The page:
Haha. And yes to Grasshopper…my oven is an even bigger greasy mess than it was before. So worth it…

Krystle Meyer

May 23rd, 2012
2:12 pm

Try leaving chicken uncovered in the fridge for 24 hours. That is the key to cripsy skin.

Baltisraul

May 23rd, 2012
8:48 pm

Krystal….great tip!!!!!!!!!!!!

Krystle Meyer

May 24th, 2012
10:25 am

Thanks Baltisraul

I should mention that you should put it on a wire rack on top of a baking sheet, as there might be some drippage. The skin may turn opaque-ish and look a little different, but don’t “chicken” out. (Sorry.)

I then spatchcock (I dont cut the keel bone though) and go skin side up direct-raised on charcoal grill (Big Green Egg) at around 400-450.

Will have to try the “splayed” technique.

Woods

May 24th, 2012
4:34 pm

I have made this recipe at least three times since the Melissa Clark video was posted on the NYTimes website. It is easy to do and I have found that it works great on the grill. I use a Weber propane grill with the burners as Medium/High Off Medium/High to maintain a temperature of around 475 degrees.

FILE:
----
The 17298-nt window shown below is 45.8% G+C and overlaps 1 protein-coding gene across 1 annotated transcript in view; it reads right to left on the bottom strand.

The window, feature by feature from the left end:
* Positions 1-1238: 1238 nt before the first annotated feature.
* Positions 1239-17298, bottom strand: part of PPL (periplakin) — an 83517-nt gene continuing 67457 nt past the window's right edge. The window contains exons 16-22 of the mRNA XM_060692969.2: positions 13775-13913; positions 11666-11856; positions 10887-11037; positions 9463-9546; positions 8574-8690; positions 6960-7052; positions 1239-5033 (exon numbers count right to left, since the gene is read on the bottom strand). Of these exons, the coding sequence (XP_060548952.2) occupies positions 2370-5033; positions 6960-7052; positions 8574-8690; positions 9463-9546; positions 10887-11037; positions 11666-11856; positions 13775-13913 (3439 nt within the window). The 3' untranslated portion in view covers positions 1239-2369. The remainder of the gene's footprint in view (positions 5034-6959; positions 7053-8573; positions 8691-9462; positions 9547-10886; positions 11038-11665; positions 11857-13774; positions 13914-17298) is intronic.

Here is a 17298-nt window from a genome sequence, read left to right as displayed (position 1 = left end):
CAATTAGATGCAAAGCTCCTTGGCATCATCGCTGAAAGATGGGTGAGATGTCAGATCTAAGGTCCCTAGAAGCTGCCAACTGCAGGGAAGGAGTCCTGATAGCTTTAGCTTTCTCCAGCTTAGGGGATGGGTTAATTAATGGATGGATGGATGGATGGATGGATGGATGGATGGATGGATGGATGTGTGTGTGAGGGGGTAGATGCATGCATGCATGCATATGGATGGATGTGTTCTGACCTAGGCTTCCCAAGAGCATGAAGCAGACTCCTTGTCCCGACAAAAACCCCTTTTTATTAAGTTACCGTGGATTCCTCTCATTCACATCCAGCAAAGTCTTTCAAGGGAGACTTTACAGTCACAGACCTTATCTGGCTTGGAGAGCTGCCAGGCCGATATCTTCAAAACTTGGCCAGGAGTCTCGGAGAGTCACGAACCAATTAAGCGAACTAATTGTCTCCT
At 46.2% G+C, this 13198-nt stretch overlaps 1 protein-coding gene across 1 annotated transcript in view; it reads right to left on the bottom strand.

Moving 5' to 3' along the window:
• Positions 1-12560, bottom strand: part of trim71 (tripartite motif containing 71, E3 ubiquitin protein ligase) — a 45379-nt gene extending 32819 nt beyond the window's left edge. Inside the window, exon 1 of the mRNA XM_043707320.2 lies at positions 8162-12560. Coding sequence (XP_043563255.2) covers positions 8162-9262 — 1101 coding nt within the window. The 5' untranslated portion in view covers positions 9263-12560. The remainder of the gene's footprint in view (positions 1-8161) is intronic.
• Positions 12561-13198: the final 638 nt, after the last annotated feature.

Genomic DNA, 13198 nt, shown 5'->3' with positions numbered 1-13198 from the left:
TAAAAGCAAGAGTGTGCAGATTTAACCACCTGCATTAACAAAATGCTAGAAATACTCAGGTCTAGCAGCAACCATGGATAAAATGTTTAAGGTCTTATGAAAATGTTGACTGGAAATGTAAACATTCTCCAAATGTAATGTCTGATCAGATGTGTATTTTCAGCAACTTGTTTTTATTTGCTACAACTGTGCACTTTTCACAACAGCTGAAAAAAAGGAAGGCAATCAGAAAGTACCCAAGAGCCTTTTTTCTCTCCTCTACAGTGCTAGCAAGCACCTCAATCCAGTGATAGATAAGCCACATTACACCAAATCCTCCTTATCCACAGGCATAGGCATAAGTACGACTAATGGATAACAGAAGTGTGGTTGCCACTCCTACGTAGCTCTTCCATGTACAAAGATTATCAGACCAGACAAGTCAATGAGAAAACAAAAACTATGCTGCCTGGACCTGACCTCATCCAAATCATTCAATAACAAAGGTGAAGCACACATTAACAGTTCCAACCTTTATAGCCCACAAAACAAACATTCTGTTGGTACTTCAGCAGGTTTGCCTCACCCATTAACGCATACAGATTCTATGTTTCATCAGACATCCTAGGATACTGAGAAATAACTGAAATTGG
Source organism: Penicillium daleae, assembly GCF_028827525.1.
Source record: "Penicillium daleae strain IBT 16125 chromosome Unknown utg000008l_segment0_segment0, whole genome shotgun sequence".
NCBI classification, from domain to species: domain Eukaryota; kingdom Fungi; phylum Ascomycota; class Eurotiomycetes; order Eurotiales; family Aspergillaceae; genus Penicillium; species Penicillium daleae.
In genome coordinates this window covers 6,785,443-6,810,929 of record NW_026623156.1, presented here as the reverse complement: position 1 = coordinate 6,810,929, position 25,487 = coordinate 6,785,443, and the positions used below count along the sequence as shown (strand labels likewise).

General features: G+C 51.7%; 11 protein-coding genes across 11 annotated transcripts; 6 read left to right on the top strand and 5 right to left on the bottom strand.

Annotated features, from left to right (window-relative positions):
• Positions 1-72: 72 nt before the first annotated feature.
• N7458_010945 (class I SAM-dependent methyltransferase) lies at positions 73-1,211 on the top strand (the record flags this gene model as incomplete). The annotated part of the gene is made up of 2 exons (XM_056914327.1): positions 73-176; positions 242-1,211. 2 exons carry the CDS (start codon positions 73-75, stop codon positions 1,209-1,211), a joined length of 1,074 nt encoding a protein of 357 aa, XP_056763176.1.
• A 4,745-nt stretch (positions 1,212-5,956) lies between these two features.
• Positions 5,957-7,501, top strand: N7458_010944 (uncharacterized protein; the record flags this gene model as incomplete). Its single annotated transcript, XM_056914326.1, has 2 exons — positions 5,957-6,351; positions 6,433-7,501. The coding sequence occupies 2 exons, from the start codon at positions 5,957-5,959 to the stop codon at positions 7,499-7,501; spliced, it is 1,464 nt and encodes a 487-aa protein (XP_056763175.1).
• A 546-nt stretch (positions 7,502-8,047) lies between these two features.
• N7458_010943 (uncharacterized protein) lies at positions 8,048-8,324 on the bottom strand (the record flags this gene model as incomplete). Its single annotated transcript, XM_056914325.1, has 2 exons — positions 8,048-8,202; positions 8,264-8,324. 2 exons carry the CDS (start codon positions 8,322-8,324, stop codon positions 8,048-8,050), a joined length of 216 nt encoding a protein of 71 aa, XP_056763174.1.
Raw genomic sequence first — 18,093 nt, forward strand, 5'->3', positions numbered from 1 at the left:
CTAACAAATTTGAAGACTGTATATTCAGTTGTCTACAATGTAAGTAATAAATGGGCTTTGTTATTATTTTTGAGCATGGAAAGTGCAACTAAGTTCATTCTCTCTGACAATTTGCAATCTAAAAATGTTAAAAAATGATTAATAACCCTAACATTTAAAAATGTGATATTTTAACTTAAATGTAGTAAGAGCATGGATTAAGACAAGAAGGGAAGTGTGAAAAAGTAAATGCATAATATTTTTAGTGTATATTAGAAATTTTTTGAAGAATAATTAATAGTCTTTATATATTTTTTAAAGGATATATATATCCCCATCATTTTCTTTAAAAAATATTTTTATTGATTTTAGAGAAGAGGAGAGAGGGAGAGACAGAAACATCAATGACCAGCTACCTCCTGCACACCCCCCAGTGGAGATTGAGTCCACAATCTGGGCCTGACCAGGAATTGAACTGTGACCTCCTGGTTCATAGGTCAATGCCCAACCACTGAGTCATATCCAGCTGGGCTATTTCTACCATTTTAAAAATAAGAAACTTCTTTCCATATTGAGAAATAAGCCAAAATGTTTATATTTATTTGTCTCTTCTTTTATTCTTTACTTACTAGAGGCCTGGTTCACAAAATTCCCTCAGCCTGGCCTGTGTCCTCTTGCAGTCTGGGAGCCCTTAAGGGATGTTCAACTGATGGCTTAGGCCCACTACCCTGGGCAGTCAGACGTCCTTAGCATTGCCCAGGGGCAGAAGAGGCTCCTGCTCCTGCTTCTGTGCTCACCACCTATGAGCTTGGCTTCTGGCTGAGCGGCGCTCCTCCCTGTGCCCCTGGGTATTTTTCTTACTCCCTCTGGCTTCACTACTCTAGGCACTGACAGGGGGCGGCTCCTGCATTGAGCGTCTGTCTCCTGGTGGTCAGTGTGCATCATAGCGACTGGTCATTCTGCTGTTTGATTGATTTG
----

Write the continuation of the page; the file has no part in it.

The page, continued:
I have had good results with the cheap supermarket chicken after brining it for 2 hours in a gallon of water with 1/4 cup of both salt and sugar. Rinse the bird well in water and then soak it for another hour in milk. It has to be dried off very well before it is spiced and put into the hot skillet.

I also like to make roasted mirepoix by cutting up a large onion 4 carrots and 4 stalks of celery and place them in a cake pan on the grill about 20 minutes before the bird is done. When you first place
the pan on the grill, pour the released fat from the cast iron pan over the mixture and coat the vegetables. Place in the food processor when finished and you have a great side dish for the roasted chicken.

This recipe is a keeper.

Baltisraul

May 29th, 2012
1:32 pm

John & Krystal…….Made a 14 lbs turkey on Memorial Day. I used the Spanek Vertical Roaster as it was raining all day. John, did as you suggested, 450 degrees for the first 30 min then down to 350 degrees for the next 2 hours. Turned out so juicy.Put Hellmann’s under the skin and a rub mixed w/, bacon fat over the skin. Extra crispy skin. Also cover the breast w/ tin foil after the 1st 45 min. of roasting. A big turkey in 2 1/2 hrs is most satisfying.